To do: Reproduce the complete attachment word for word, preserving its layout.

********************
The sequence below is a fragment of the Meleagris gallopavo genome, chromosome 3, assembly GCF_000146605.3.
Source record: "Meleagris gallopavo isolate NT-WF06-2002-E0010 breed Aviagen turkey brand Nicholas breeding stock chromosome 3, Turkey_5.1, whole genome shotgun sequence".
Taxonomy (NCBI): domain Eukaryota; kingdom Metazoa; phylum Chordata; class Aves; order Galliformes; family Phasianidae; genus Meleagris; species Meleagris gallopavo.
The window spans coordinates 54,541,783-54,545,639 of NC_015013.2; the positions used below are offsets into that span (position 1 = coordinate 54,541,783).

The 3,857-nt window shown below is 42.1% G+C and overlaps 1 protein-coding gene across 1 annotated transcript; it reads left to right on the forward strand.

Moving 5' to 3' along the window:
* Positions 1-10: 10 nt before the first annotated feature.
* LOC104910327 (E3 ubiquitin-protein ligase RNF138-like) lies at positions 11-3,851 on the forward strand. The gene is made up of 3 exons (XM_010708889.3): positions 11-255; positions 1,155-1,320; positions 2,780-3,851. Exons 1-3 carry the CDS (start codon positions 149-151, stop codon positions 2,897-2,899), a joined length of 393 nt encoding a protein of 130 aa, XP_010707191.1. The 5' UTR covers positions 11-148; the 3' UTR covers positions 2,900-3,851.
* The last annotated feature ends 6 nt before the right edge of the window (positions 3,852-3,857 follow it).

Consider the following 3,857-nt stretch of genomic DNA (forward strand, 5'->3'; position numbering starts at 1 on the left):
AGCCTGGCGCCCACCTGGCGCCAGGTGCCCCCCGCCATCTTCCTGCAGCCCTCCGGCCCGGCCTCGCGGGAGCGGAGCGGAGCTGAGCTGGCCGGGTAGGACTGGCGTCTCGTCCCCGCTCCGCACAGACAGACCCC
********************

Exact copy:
The sequence below is a fragment of the Meleagris gallopavo genome, chromosome 3, assembly GCF_000146605.3.
Source record: "Meleagris gallopavo isolate NT-WF06-2002-E0010 breed Aviagen turkey brand Nicholas breeding stock chromosome 3, Turkey_5.1, whole genome shotgun sequence".
Taxonomy (NCBI): domain Eukaryota; kingdom Metazoa; phylum Chordata; class Aves; order Galliformes; family Phasianidae; genus Meleagris; species Meleagris gallopavo.
The window spans coordinates 54,541,783-54,545,639 of NC_015013.2; the positions used below are offsets into that span (position 1 = coordinate 54,541,783).

The 3,857-nt window shown below is 42.1% G+C and overlaps 1 protein-coding gene across 1 annotated transcript; it reads left to right on the forward strand.

Moving 5' to 3' along the window:
* Positions 1-10: 10 nt before the first annotated feature.
* LOC104910327 (E3 ubiquitin-protein ligase RNF138-like) lies at positions 11-3,851 on the forward strand. The gene is made up of 3 exons (XM_010708889.3): positions 11-255; positions 1,155-1,320; positions 2,780-3,851. Exons 1-3 carry the CDS (start codon positions 149-151, stop codon positions 2,897-2,899), a joined length of 393 nt encoding a protein of 130 aa, XP_010707191.1. The 5' UTR covers positions 11-148; the 3' UTR covers positions 2,900-3,851.
* The last annotated feature ends 6 nt before the right edge of the window (positions 3,852-3,857 follow it).

Consider the following 3,857-nt stretch of genomic DNA (forward strand, 5'->3'; position numbering starts at 1 on the left):
AGCCTGGCGCCCACCTGGCGCCAGGTGCCCCCCGCCATCTTCCTGCAGCCCTCCGGCCCGGCCTCGCGGGAGCGGAGCGGAGCTGAGCTGGCCGGGTAGGACTGGCGTCTCGTCCCCGCTCCGCACAGACAGACCCC